Edgar Albert Guest
At The Peace Table - Poem by Edgar Albert Guest
Who shall sit at the table, then, when the terms
of peace are made-
The wisest men of the troubled lands in their
silver and gold brocade?
Yes, they shall gather in solemn state to speak
for each living race,
But who shall speak for the unseen dead that shall
come to the council place?
Though you see them not and you hear them not,
they shall sit at the table, too;
They shall throng the room where the peace is
made and know what it is you do;
The innocent dead from the sea shall rise to stand
at the wise man's side,
And over his shoulder a boy shall look- a boy
that was crucified.
You may guard the doors of that council hall with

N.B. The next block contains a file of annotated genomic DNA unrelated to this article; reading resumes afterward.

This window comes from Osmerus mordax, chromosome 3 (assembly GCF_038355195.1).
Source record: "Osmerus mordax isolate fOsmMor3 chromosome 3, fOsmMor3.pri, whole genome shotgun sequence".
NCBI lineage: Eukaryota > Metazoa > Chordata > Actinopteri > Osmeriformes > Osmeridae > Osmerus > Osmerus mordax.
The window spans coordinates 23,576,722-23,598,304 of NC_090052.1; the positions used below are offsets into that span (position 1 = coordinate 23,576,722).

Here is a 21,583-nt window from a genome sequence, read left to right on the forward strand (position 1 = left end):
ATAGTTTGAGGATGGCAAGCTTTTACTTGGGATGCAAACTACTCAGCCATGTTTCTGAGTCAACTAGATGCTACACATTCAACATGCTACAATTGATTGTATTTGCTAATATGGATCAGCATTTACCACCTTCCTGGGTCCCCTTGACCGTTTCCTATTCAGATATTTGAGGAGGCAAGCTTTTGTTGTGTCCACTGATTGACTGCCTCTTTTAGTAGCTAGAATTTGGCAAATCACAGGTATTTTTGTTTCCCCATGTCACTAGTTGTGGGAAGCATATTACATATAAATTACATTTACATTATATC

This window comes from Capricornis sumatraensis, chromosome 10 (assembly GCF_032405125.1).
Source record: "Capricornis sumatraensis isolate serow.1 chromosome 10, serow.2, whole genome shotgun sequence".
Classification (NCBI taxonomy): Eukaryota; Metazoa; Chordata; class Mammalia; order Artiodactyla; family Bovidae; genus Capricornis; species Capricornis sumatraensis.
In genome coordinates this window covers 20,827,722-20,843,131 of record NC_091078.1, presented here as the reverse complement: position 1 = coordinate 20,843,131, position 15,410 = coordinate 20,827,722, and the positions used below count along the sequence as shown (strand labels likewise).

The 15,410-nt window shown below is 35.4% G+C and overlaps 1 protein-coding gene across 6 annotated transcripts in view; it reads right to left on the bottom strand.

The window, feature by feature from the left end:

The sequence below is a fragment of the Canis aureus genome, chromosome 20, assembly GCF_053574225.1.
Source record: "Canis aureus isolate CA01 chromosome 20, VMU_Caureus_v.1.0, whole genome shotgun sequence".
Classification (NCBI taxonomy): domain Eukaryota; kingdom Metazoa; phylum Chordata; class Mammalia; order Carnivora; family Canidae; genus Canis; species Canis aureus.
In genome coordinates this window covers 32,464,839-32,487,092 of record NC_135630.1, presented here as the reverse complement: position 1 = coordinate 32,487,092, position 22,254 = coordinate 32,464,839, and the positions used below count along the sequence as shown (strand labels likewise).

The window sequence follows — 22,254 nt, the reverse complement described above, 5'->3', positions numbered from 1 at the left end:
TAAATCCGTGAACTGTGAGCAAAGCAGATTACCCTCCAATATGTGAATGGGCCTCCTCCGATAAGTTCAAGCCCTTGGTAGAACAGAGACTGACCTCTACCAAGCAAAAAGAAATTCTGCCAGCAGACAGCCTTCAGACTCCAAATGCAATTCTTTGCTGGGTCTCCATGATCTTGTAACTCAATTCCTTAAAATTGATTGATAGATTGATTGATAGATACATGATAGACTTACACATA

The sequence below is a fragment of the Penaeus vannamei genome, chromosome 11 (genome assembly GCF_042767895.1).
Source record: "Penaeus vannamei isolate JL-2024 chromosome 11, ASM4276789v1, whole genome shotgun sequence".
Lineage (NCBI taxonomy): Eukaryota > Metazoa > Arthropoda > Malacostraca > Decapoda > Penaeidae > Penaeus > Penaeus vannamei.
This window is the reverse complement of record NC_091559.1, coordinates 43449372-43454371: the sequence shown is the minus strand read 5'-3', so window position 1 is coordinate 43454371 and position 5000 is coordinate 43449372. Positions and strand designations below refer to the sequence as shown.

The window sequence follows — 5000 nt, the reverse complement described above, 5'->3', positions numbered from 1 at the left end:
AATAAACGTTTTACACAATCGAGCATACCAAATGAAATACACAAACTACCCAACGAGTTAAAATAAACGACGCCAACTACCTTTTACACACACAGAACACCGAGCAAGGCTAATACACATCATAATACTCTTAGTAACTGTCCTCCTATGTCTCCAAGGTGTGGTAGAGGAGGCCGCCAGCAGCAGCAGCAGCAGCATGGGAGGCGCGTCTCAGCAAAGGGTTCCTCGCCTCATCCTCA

barriers strong and stout,
But the dead unbidden shall enter there, and never
you'll shut them out.
And the man that died in the open boat, and the
babes that suffered worse,
Shall sit at the table when peace is made by the
side of a martyred nurse.
You may see them not, but they'll all be there;
when they speak you may fail to hear;
You may think that you're making your pacts
alone, but their spirits will hover near;
And whatever the terms of the peace you make
with the tyrant whose hands are red,
You must please not only the living here, but must
satisfy your dead.
Comments about At The Peace Table by Edgar Albert Guest
Read this poem in other languages
This poem has not been translated into any other language yet.
- Still I RiseMaya Angelou
- The Road Not TakenRobert Frost
- If You Forget MePablo Neruda
- DreamsLangston Hughes
- Annabel LeeEdgar Allan Poe
- IfRudyard Kipling
- Stopping By Woods On A Snowy EveningRobert Frost
- Do Not Stand At My Grave And WeepMary Elizabeth Frye
- I Do Not Love You Except Because I Love YouPablo Neruda
- TelevisionRoald Dahl